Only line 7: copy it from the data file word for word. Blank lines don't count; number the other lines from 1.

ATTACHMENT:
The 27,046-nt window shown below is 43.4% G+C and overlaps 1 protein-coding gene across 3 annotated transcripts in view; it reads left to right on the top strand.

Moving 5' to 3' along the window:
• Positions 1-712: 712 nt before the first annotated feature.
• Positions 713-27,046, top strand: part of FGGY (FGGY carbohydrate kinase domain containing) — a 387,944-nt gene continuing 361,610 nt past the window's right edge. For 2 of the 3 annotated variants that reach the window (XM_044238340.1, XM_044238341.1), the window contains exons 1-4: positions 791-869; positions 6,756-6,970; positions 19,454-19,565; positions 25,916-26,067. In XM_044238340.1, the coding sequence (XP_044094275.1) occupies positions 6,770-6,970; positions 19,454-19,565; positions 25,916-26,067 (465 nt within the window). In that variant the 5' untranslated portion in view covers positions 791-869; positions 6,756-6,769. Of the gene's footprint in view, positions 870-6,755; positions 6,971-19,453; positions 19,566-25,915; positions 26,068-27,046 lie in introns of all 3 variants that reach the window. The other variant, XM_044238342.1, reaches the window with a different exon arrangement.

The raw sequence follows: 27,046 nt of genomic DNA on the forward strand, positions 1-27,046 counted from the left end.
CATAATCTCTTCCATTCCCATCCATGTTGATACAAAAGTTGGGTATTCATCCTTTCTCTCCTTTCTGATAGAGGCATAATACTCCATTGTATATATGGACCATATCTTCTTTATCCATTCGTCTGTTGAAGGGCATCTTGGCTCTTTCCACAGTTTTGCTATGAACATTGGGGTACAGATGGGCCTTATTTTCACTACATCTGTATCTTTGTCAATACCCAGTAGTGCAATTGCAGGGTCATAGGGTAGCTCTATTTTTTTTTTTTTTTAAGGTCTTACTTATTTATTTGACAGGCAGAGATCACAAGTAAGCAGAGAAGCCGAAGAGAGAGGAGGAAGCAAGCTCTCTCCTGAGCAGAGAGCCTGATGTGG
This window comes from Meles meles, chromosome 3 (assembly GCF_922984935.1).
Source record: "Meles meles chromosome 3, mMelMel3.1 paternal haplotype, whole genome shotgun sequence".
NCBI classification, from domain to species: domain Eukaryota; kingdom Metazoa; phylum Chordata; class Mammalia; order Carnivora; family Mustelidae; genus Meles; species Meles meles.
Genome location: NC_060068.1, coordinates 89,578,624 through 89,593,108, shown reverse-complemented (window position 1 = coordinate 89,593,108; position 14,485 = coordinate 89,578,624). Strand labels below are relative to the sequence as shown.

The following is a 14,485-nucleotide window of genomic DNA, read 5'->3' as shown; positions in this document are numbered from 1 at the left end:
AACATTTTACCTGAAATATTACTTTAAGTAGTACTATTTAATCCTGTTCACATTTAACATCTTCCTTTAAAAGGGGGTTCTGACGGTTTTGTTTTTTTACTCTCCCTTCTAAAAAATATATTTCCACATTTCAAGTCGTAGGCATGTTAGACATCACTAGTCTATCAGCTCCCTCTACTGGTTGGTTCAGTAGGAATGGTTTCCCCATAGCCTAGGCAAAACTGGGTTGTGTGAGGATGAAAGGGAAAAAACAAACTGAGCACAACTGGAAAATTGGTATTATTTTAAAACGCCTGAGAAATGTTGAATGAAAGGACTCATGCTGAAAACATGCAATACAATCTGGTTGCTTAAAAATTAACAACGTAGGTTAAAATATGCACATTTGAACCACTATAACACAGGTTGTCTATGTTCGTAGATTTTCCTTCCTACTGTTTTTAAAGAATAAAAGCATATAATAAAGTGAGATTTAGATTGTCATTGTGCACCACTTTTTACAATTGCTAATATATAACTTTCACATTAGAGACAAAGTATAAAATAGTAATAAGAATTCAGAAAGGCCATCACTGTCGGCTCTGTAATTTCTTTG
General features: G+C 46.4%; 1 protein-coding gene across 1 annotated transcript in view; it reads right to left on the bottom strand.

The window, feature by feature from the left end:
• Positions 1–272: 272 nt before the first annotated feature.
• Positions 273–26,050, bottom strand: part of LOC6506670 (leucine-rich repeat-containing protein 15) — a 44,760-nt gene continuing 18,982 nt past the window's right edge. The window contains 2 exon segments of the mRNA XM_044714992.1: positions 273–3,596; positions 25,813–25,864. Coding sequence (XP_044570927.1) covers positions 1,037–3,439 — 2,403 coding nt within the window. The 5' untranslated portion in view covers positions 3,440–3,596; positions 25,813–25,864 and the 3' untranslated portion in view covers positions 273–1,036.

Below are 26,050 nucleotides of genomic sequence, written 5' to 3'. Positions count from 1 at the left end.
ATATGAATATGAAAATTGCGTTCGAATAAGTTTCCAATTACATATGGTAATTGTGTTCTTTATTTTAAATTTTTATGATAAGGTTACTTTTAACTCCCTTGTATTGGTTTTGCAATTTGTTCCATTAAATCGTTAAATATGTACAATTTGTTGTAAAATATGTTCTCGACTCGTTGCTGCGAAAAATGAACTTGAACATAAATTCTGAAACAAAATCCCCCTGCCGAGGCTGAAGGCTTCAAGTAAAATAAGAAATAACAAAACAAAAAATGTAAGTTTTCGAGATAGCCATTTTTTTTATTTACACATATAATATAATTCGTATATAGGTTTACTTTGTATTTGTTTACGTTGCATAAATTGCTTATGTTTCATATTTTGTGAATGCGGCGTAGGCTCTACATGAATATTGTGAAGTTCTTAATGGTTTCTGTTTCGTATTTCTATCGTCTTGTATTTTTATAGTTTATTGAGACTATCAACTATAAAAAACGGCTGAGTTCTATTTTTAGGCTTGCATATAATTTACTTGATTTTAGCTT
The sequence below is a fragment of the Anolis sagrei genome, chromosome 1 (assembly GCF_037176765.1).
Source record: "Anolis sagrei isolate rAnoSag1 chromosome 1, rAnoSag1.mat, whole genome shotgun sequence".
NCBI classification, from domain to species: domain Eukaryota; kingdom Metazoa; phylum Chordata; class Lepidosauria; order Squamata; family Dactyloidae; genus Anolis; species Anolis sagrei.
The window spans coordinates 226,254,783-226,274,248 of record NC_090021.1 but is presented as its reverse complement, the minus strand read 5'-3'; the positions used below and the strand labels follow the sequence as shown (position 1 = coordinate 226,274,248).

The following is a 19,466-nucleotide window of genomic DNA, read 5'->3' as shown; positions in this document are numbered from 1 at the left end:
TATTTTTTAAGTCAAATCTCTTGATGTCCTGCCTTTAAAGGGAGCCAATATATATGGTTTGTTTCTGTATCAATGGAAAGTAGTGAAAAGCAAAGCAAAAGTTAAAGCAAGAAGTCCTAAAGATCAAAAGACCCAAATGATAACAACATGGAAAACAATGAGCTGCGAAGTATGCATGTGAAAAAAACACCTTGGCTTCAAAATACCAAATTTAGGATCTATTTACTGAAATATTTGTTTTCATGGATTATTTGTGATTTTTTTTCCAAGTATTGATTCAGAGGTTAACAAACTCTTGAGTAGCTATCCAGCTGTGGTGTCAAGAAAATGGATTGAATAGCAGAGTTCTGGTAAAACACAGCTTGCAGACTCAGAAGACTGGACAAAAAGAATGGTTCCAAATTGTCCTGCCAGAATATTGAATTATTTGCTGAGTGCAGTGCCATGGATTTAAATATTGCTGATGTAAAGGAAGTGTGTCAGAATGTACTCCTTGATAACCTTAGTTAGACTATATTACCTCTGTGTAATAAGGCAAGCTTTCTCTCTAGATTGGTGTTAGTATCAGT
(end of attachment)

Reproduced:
This window comes from Meles meles, chromosome 3 (assembly GCF_922984935.1).